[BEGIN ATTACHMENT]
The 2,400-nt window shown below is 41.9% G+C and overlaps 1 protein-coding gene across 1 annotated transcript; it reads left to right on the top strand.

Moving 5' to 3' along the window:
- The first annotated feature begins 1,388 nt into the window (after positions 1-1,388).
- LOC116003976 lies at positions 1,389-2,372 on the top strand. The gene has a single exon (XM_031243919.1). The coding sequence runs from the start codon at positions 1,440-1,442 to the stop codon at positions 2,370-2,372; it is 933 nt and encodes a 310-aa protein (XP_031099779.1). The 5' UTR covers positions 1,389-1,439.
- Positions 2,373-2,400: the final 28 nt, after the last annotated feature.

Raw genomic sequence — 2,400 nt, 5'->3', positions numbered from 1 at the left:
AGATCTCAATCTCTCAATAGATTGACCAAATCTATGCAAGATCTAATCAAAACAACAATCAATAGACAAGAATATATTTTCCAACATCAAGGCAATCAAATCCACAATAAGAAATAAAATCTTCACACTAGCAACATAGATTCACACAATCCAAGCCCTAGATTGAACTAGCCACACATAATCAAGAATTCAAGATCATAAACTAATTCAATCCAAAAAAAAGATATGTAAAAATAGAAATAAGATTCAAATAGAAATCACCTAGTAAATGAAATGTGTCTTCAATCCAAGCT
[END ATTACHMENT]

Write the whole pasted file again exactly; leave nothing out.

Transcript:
The 2,400-nt window shown below is 41.9% G+C and overlaps 1 protein-coding gene across 1 annotated transcript; it reads left to right on the top strand.

Moving 5' to 3' along the window:
- The first annotated feature begins 1,388 nt into the window (after positions 1-1,388).
- LOC116003976 lies at positions 1,389-2,372 on the top strand. The gene has a single exon (XM_031243919.1). The coding sequence runs from the start codon at positions 1,440-1,442 to the stop codon at positions 2,370-2,372; it is 933 nt and encodes a 310-aa protein (XP_031099779.1). The 5' UTR covers positions 1,389-1,439.
- Positions 2,373-2,400: the final 28 nt, after the last annotated feature.

Raw genomic sequence — 2,400 nt, 5'->3', positions numbered from 1 at the left:
AGATCTCAATCTCTCAATAGATTGACCAAATCTATGCAAGATCTAATCAAAACAACAATCAATAGACAAGAATATATTTTCCAACATCAAGGCAATCAAATCCACAATAAGAAATAAAATCTTCACACTAGCAACATAGATTCACACAATCCAAGCCCTAGATTGAACTAGCCACACATAATCAAGAATTCAAGATCATAAACTAATTCAATCCAAAAAAAAGATATGTAAAAATAGAAATAAGATTCAAATAGAAATCACCTAGTAAATGAAATGTGTCTTCAATCCAAGCT